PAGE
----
List Of Contents | Contents of Elinor Wyllys, by Susan Fenimore Cooper
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offered his bench for the use of the lady. Monsieur Bonnet was,
of course, all gratitude, and returned enchante to Mrs. Hilson,
who took the matter very quietly; while M. Bonnet seemed
surprised at his own success.

{"au desespoir" = in despair; "enchante" = delighted (French)}

The gentleman who had given up his seat, was obliged to continue
standing; shutting up his book, he began to look about him, among
the crowd, for acquaintances. There was a very gay, noisy party,
at no great distance, which first attracted his attention; it
consisted of two pretty young women in the centre of a group of
men. The shrill voice and rattling laugh of one lady, might be
very distinctly heard across the deck; the other was leaning back
listlessly in her chair: one of the young men was reading a paper
with a sort of family expression, as if the ladies were his near
connexions; and, on a chair, at the side of the silent lady, sat
an old gentleman, with a very rusty coat, snuffy nose, and a red
handkerchief spread on one knee, while on the other he held a
pretty little boy, about two years old.

"I tell you I know she was dead in love with him!" cried the
rattling young lady, at the top of her voice. Then, observing the
gentleman, who was looking in that direction, she bowed with a
coquettish graciousness. The bow was returned, but the gentleman
did not seem very anxious to approach the party; when the young
lady, beckoning with her finger, obliged him to draw near.

"Now, Mr. Ellsworth, you are just the man I wanted. Three of
these gentlemen are against me; I have only one on my side, and I
want you to help me to fight the battle."

"Must I enlist, Miss Taylor, before I know whether the cause is
good or bad?"

"Oh, certainly, or else you are not worth a cent. But I'll tell
you how the matter stands: you know Helen de Vaux and you were at
the Springs, last summer, when she and Mr. Van Alstyne were
there. Well, I say she was dead in love with him, though she did
refuse him."

"Was she?" replied Mr. Ellsworth.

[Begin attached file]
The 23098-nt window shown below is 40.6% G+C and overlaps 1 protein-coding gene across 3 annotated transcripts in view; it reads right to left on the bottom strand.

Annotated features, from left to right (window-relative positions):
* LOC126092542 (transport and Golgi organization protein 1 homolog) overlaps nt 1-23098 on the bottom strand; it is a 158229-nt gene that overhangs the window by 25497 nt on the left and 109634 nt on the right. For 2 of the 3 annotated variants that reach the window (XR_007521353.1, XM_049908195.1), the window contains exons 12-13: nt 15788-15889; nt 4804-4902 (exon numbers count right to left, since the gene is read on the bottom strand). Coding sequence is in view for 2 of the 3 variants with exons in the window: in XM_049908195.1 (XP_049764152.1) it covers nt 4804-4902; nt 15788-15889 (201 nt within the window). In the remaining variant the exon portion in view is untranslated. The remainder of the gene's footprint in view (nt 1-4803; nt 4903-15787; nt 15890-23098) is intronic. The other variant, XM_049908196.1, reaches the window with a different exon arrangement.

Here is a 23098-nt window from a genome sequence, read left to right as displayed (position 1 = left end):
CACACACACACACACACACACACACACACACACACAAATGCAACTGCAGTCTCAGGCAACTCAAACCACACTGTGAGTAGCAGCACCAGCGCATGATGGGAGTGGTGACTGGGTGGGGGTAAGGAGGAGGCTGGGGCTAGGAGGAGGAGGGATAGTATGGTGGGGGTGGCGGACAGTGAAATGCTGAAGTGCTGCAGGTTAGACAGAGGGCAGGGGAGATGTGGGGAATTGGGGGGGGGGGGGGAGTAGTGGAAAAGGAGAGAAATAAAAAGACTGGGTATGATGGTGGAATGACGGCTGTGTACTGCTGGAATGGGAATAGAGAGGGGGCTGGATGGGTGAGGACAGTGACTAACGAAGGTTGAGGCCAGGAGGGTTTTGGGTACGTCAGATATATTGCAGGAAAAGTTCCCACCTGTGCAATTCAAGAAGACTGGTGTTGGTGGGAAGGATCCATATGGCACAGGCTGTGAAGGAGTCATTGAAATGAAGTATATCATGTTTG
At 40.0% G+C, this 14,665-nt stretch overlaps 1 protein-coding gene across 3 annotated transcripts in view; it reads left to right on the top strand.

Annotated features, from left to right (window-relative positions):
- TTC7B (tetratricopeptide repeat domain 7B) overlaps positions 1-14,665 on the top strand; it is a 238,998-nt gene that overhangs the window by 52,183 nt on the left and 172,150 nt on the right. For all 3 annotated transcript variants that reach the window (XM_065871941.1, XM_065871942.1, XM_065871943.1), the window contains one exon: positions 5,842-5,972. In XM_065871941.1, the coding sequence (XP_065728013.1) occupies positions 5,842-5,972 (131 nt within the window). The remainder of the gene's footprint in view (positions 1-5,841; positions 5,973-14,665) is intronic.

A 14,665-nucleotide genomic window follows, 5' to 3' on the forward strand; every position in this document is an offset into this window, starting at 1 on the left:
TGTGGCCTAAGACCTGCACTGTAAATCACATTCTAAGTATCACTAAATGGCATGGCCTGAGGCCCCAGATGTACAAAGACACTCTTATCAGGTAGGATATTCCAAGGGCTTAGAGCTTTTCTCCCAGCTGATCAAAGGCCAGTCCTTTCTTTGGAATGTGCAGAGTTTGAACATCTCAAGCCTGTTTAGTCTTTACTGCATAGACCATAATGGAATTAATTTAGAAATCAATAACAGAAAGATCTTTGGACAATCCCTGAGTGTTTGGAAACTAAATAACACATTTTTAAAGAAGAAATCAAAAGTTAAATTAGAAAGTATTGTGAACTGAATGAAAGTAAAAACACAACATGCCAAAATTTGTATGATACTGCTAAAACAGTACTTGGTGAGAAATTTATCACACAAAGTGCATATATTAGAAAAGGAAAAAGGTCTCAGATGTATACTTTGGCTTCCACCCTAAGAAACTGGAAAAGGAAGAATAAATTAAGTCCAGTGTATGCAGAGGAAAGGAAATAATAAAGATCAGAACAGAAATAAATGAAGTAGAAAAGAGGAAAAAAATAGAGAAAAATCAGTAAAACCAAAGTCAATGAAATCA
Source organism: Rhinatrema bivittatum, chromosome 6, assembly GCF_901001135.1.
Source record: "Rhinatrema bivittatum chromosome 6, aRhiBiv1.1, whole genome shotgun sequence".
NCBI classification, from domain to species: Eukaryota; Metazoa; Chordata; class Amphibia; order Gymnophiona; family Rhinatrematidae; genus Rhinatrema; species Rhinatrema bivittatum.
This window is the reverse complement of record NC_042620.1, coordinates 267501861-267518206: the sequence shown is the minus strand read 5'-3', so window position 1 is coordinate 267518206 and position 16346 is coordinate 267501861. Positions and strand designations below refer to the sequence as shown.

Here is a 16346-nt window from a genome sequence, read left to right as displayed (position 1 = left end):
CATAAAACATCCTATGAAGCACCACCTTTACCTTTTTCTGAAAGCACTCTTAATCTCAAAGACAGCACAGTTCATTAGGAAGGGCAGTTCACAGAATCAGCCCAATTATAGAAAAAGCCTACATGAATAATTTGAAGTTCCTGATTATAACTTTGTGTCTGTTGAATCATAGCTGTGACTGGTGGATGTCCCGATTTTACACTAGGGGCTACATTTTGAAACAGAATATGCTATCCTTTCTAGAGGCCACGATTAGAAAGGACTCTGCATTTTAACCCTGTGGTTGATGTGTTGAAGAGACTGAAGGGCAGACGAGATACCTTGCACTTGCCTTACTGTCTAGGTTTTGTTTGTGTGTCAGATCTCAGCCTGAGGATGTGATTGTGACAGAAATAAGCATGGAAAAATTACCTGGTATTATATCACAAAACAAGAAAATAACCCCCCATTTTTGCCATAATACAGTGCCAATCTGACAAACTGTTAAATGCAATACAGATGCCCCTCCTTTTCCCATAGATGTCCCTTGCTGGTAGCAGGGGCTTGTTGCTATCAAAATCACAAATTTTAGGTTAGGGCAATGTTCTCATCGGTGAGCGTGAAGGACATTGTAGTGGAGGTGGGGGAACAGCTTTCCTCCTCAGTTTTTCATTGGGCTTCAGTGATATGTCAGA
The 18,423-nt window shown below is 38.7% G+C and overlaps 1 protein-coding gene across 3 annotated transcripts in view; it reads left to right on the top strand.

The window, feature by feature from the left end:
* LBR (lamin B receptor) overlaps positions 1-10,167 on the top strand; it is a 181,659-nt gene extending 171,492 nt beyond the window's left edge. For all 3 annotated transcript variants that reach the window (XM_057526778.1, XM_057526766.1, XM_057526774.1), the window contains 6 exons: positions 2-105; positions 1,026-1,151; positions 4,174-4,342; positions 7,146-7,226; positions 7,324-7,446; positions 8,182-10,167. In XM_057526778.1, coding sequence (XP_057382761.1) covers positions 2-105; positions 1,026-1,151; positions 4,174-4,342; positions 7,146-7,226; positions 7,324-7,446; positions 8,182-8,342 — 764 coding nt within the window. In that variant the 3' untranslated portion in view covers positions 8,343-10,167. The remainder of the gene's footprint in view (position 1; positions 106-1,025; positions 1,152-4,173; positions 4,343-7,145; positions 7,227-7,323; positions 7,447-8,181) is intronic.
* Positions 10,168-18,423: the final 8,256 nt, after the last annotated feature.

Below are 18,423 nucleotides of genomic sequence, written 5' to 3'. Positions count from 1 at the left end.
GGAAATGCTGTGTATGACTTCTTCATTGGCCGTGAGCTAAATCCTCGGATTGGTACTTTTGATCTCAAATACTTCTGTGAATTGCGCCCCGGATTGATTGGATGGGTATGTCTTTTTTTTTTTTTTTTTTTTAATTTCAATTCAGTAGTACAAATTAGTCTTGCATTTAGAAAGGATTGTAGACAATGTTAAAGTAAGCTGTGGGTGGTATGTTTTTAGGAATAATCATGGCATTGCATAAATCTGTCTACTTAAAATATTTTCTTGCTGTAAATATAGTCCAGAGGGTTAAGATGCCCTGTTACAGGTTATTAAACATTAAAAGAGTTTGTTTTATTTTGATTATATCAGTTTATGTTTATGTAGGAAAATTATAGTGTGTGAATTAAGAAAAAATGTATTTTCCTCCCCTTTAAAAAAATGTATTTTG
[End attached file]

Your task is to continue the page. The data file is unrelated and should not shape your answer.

"Why, I know she was; it was as plain as a pike-staff to
everybody who saw them together. And here, these good folks
provoke me so; they say if she refused him she did not care for
him; and here is my ridiculous brother-in-law, Mr. St. Leger,
says I don't know anything about it; and my sister Adeline always
thinks just as her husband does."

"That's quite right, my dear," said the rusty Mr. Hopkins, taking
a pinch of snuff. "I hope you will follow her example one of
these days."

"What are the precise symptoms of a young lady's being dead in
love?" asked the quiet, business-looking Theodore St. Leger.

"Oh, you know well enough what I mean. You may say what you
please about Helen de Vaux not caring for him, I know better,"
continued the young lady, in a voice that might be heard on the
other side of the boat.

"As Miss de Vaux's mother is on board, suppose you refer the
question to her," said Mr. Ellsworth, in a dry manner.

"Is she?--I hope she didn't hear us," continued the young lady,
lowering her voice half a tone. "But you need not ask her,
though; for I don't believe her mother knows anything about it."

"You are going to the Springs, I suppose," said Mr. Ellsworth, by
way of changing the conversation.

"I wish we were! No; Adeline has taken it into her head to be
romantic, for the first time in her life. She says we must go to
the Falls; and it will be a fortnight lost from Saratoga."

"But, have you no wish to see Niagara?"

"Not a bit; and I don't believe Adeline has, either. But it is no
wonder she doesn't care about the Springs, now she's married; she
began to go there four years before I did."

"Have you never been to Niagara, Mrs. St. Leger?" continued Mr.
Ellsworth, addressing the elder sister; who, from the giddy,
belleish Adeline, was now metamorphosed into the half-sober young
matron--the wife of an individual, who in spite of the romantic
appellation of Theodore St. Leger, was a very quiet, industrious
business-man, the nephew and adopted son of Mr. Hopkins,
Adeline's Boston escort. She had been sitting contentedly beside
the old gentleman, for the last half hour, leaving her unmarried
sister to entertain the beaux, according to etiquette.

"No, I have never been to the Falls; and all our party but my
sister Emma, seemed to think it would be a pleasant jaunt."

"Mr. Hopkins has entered into an engagement to supply me with at
least two beaux at a time, and a regular change all the way to
Niagara, or else I shouldn't have come," said Miss Emma.

"We are engaged at least by the day, I hope," interposed one of
the attendant young men.

"No, indeed; I should be tired to death of you, for more than an
hour at a time. I sha'n't speak to YOU again, until we have
passed West Point."

"I have had no trouble as yet, my dear, in picking up recruits,"
said Mr. Hopkins, whose attention seemed equally divided between